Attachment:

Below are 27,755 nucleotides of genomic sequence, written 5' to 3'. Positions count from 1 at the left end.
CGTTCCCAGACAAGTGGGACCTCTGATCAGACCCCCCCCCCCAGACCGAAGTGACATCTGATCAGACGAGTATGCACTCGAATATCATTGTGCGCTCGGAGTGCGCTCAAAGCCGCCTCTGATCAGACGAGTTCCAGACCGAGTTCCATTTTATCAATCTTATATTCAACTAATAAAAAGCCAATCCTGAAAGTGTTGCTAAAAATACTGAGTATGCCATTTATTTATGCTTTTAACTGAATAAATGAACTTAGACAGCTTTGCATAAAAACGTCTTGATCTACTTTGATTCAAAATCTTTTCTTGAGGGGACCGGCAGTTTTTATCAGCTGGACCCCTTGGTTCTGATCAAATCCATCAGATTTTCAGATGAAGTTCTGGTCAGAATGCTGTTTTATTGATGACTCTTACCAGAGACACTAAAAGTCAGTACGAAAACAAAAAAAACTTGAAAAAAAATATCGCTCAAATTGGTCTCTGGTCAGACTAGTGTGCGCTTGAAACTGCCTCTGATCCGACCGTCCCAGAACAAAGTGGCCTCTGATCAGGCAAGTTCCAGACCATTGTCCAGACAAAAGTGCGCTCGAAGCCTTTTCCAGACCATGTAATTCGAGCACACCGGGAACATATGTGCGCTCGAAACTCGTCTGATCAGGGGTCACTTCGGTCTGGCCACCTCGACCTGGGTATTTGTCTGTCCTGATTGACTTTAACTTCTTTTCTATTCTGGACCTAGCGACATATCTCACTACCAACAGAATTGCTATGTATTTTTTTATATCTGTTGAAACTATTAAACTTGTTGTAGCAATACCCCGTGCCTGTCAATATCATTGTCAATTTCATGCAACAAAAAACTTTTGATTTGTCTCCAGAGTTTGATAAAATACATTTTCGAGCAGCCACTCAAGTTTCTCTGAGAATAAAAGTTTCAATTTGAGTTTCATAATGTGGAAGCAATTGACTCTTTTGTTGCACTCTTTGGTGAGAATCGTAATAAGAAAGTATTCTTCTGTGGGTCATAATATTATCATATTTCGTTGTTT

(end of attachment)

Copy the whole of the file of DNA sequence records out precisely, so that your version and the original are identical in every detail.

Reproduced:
Below are 27,755 nucleotides of genomic sequence, written 5' to 3'. Positions count from 1 at the left end.
CGTTCCCAGACAAGTGGGACCTCTGATCAGACCCCCCCCCCCAGACCGAAGTGACATCTGATCAGACGAGTATGCACTCGAATATCATTGTGCGCTCGGAGTGCGCTCAAAGCCGCCTCTGATCAGACGAGTTCCAGACCGAGTTCCATTTTATCAATCTTATATTCAACTAATAAAAAGCCAATCCTGAAAGTGTTGCTAAAAATACTGAGTATGCCATTTATTTATGCTTTTAACTGAATAAATGAACTTAGACAGCTTTGCATAAAAACGTCTTGATCTACTTTGATTCAAAATCTTTTCTTGAGGGGACCGGCAGTTTTTATCAGCTGGACCCCTTGGTTCTGATCAAATCCATCAGATTTTCAGATGAAGTTCTGGTCAGAATGCTGTTTTATTGATGACTCTTACCAGAGACACTAAAAGTCAGTACGAAAACAAAAAAAACTTGAAAAAAAATATCGCTCAAATTGGTCTCTGGTCAGACTAGTGTGCGCTTGAAACTGCCTCTGATCCGACCGTCCCAGAACAAAGTGGCCTCTGATCAGGCAAGTTCCAGACCATTGTCCAGACAAAAGTGCGCTCGAAGCCTTTTCCAGACCATGTAATTCGAGCACACCGGGAACATATGTGCGCTCGAAACTCGTCTGATCAGGGGTCACTTCGGTCTGGCCACCTCGACCTGGGTATTTGTCTGTCCTGATTGACTTTAACTTCTTTTCTATTCTGGACCTAGCGACATATCTCACTACCAACAGAATTGCTATGTATTTTTTTATATCTGTTGAAACTATTAAACTTGTTGTAGCAATACCCCGTGCCTGTCAATATCATTGTCAATTTCATGCAACAAAAAACTTTTGATTTGTCTCCAGAGTTTGATAAAATACATTTTCGAGCAGCCACTCAAGTTTCTCTGAGAATAAAAGTTTCAATTTGAGTTTCATAATGTGGAAGCAATTGACTCTTTTGTTGCACTCTTTGGTGAGAATCGTAATAAGAAAGTATTCTTCTGTGGGTCATAATATTATCATATTTCGTTGTTT